APIs, short for "application programming interface", allows you to access a wide array of functions and methods exposed by the operating system or other applications (DLLs), performing operations not normally implemented by the standard virtual machine that Visual Basic provides. This includes operations such as shutting down the computer or listing all the current running processes.
Although VB6 compiler can't create true DLLs, it has ability to call existing DLLs (not necessarily just Windows API of course). Declaration of such function contains extra keyword declare and lib, plus optionally can be defined an alias if the real name of function differs from name of dll function alias. For example it can be:
Private Declare Sub CopyMemory Lib "kernel32" Alias "RtlMoveMemory" (pDest As Any, pSource As Any, ByVal ByteLen As Long)
For datatype Any accepts compiler any parameter provided. For effective using of API calls are important operators VarPtr which returns pointer at variable specified and AddressOf which is important for callback functions. Beginners often do mistake on missing or badly specified ByRef/Byval in declaration. Simply said, ByVal means that on stack will be pushed value and ByRef (or missing specification of calling convention) means that on stack will be pushed pointer at variable. In practice parameter type Long (4 bytes) will be called ByVal, but String or complex data types will be called ByRef.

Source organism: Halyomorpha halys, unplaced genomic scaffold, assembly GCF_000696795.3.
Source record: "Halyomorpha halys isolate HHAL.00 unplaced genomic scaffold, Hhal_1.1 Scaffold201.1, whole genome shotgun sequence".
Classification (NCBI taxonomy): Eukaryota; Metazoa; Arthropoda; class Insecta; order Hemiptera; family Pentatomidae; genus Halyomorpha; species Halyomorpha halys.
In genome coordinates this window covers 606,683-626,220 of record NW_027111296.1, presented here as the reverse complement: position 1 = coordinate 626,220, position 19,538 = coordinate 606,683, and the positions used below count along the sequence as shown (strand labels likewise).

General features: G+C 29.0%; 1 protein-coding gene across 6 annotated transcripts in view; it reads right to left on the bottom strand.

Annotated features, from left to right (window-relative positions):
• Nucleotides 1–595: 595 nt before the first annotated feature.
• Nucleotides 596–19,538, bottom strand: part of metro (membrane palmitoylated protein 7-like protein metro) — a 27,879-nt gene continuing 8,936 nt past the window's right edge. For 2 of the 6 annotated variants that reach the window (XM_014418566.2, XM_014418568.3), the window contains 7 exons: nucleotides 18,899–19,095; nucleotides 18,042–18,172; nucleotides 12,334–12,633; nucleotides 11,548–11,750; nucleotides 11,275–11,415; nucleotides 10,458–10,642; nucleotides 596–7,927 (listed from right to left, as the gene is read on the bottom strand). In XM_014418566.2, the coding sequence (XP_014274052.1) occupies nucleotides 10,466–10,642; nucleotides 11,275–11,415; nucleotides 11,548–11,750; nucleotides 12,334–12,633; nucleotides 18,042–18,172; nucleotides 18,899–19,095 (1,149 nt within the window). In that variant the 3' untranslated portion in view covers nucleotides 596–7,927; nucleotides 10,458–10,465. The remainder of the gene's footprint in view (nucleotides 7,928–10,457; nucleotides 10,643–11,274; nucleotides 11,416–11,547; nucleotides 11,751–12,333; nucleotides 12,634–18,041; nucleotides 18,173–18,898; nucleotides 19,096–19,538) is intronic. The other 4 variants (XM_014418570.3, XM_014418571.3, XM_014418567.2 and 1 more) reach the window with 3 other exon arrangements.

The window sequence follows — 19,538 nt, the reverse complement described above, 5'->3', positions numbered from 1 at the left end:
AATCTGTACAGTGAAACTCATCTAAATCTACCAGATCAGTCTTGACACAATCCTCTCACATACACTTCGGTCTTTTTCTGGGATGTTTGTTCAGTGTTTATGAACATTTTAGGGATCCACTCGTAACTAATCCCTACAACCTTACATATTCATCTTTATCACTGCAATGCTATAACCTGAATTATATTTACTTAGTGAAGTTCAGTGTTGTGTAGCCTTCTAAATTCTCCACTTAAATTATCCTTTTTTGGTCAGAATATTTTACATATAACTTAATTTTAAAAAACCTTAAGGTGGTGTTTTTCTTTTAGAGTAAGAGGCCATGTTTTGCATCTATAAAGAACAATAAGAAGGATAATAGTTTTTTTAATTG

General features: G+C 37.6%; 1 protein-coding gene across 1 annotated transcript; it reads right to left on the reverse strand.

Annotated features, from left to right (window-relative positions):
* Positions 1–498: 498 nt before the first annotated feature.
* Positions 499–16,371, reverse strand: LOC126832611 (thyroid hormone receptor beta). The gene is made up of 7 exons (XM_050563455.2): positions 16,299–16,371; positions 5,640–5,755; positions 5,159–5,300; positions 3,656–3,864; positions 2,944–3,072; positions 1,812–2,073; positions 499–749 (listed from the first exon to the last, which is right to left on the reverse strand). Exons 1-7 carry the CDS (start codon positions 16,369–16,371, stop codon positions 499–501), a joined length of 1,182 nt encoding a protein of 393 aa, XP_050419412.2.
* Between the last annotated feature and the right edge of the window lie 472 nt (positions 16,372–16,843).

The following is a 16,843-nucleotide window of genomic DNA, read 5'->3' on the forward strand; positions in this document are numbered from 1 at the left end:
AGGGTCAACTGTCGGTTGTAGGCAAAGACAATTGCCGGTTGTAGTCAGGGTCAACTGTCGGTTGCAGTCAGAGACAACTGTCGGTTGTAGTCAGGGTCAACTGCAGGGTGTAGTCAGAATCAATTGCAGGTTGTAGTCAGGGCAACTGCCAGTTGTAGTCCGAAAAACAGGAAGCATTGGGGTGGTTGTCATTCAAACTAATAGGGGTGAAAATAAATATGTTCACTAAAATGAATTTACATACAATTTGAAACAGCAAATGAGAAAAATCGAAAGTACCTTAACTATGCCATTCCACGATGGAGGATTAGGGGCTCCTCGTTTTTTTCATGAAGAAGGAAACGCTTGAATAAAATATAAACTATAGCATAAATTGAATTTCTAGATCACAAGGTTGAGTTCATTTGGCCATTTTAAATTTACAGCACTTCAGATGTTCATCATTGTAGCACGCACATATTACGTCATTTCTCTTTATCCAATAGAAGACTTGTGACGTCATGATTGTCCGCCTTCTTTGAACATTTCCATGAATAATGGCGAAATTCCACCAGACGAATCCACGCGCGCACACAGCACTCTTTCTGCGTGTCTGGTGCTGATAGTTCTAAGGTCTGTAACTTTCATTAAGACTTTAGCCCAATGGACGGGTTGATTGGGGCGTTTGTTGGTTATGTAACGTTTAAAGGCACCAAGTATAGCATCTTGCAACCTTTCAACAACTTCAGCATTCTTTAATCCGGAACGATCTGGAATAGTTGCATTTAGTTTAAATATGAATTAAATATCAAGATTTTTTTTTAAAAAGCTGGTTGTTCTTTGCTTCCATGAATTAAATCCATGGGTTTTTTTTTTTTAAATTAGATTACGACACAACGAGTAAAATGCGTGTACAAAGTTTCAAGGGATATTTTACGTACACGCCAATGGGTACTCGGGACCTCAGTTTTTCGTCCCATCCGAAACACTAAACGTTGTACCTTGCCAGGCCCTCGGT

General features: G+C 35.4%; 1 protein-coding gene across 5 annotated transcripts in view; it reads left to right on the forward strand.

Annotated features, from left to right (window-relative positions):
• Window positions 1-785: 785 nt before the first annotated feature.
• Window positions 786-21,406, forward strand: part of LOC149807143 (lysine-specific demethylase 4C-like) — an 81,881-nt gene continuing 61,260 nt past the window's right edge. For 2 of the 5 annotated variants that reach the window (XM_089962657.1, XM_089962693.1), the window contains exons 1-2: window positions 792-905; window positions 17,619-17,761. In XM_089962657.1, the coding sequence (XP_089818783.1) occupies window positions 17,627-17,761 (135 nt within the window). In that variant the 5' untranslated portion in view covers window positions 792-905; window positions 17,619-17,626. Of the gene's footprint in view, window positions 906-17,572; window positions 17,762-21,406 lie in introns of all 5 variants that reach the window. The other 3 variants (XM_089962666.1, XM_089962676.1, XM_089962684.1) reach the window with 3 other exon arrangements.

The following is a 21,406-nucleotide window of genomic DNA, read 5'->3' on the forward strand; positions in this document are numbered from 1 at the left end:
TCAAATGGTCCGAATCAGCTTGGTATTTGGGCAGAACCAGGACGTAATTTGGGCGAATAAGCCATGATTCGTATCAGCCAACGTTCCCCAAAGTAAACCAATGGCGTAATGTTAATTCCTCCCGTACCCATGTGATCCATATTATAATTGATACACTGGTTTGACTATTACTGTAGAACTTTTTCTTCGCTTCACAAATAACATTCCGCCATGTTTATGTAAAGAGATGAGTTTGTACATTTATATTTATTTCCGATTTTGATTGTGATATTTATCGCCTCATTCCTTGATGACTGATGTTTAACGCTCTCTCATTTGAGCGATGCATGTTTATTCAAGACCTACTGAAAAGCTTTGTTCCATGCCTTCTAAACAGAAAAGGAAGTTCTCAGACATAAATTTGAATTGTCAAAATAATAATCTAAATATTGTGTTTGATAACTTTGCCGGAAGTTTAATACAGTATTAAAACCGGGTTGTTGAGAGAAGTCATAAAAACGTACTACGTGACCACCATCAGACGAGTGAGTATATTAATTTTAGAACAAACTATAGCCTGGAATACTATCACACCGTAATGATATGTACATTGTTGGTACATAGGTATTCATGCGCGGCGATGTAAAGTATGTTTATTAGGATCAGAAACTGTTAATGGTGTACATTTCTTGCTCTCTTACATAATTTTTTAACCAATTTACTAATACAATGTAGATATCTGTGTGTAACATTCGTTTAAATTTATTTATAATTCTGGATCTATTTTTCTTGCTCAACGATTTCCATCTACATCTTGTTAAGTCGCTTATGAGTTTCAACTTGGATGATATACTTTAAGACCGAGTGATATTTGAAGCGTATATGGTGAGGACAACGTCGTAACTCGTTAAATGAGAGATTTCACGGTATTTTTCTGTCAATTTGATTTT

Unfortunately, VB6 doesn't support C-like memory handling. To deal with this problem VB programmers uses function CopyMemory to copy memory like this:
Dim a As Long Dim b() As Byte ReDim b(3) CopyMemory ByVal varptr(a), ByVal varptr(b), 4
which is relatively safe. Some of programmers at the higher level of knowledge can modify pointers at objects as well. Although most of API functions can be called this way, there is not possible to call entry points of dlls dynamically (LoadLibrary-GetEntryPoint-FreeLibrary) for general case. Much clearer way how to deal with such tasks is to move code of this kind into separated dll written in C++ and call this dll.
An example of a declaration is the GetTickCount function which returns the amount of milliseconds that have elapsed since Windows was started. To use it, insert the following into a standard module in your project:
Public Declare Function GetTickCount Lib "kernel32.dll" () As Long
To access it, simply call it like you would call any normal function. Note, however, that this is a Public declaration and is limited to modules. If you don't need it to be accessible in your entire project, use the Private declaration and insert it in the class module or form directly:
Private Declare Function GetTickCount Lib "kernel32.dll" () As Long
For a beginner it is normally difficult to create a declare statement since it requires knowing how to map C datatypes to Visual basic datatypes. There is a built in program that comes along with VB6 called API Text Viewer which lists all commonly used API functions, contants and types. A VB programmer can just find the required function from said program and insert into the VB module.
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